God asked Moses, “What is that in your hand?”  It was his shepherd’s staff– his familiar, occupational tool.

What power could an ordinary staff possibly hold? Yet, God eventually used it to confirm Moses’ prophetic message and showcase His own mighty acts!

We can also ask ourselves, “What do I have in MY hand?” What has God given me that I can use for my family’s needs?

What has God given me that I can use to help someone?  Bless someone?

When we put forth our everyday supplies (however ordinary they are) God seems to add something to them.  When we offer up ourselves and our humble assets, God can do amazing things!

 

“Do what you can, with what you have, where you are.” – Theodore Roosevelt

 

 

 

{ If I Were a Rich Girl }

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Loosely written to the tune from Fiddler on the Roof…

If I were a rich girl,

Diddle, daddle doodle dadda dadda doo…

All day long I’d biddy boddy boo

If I were a wealthy girl.

 

Wouldn’t have to work hard,

Wouldn’t have to weed or scrub or lift that heavy load of clothes

If I were a biddy boddy rich, giggle gaggle gooda gadda girl.

 

I’d have no daily challenge wondering in the pantry,

“What can be made with these two cans?”

(Instead we’d eat the food that strangers make.)

 

I’d have a good supply of LP

And wouldn’t need to hang the clothes outside,

(And never smell the breeze on sheets again.)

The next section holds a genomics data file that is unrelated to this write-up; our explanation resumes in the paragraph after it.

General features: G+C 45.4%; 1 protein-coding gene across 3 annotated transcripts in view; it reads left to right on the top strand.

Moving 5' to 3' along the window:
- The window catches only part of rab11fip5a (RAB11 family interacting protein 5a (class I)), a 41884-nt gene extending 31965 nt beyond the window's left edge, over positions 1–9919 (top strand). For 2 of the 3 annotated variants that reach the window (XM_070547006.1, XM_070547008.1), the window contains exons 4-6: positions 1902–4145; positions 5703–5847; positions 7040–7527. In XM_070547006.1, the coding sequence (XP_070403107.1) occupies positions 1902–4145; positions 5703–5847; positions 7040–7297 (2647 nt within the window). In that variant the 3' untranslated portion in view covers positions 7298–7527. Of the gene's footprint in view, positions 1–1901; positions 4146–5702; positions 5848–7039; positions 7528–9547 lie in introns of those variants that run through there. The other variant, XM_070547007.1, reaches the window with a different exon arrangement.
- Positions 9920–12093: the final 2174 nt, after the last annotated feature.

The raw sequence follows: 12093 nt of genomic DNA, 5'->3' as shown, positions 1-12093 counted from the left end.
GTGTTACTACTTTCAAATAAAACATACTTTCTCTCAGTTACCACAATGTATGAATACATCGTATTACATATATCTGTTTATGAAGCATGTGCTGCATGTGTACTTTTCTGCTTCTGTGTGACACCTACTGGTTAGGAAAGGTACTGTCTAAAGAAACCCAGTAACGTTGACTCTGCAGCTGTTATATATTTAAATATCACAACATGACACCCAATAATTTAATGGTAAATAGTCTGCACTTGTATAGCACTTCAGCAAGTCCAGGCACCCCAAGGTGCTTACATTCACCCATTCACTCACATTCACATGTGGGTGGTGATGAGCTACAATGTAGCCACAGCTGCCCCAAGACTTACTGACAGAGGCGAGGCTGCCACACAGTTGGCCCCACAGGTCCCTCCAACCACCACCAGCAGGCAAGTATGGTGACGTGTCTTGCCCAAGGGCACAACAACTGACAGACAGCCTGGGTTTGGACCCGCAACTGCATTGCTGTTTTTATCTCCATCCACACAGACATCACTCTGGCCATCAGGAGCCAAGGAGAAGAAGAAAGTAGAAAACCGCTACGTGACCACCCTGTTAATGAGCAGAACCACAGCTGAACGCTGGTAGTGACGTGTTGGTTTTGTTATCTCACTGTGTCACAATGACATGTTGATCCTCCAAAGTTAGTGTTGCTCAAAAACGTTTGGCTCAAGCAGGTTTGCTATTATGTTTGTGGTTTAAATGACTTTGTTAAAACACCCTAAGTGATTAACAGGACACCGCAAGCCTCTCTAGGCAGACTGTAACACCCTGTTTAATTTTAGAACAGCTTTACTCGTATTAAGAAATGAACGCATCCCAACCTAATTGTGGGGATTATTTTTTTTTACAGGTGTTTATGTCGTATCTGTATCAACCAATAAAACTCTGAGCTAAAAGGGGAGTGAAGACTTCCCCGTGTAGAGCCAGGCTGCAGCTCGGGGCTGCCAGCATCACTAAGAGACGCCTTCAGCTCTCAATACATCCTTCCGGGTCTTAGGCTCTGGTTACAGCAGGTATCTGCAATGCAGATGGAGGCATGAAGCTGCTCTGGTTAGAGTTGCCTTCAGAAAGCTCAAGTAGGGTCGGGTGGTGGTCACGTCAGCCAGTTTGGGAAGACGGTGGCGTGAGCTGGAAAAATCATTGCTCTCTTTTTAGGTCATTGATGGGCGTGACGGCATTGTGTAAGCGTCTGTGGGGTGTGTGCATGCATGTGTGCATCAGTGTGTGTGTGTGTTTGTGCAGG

We’d buy our kids the latest t-shirts and jeans,

And not even care about the price,

Forget about those bag sale / tag sale days.

(No more finding treasures on a rack.)

 

If I were a rich girl,

Diddle, daddle doodle dadda dadda doo…

All day long I’d biddy boddy boo

If I were a wealthy girl.

 

Wouldn’t have to work hard,

Wouldn’t have to weed or scrub or lift that heavy load of clothes

If I were a biddy boddy rich, giggle gaggle gooda gadda girl.

 

We’d frequent high-class black-tie dinners and galas

And full-price movies with popcorn,

(No more stuffing my purse with snacks from home.)

 

We’d go on airplane-flying family vacations

Without a thought about the fares

(No more of those fun and free so-called “field trips.”)

 

I wouldn’t be sitting here waiting for free wifi

At the parking lot in town

We’d have unlimited access back at home.

We’d have the internet 24 / 7 and could toss non-digital games

(No more Quelf, or my favorite – Taboo!)

 

Lord, who made the lion and the lamb,

You decreed I should be what I am,

Thanks for your delightful, sovereign plan,

I’m married to my love —  (a non-rich man.)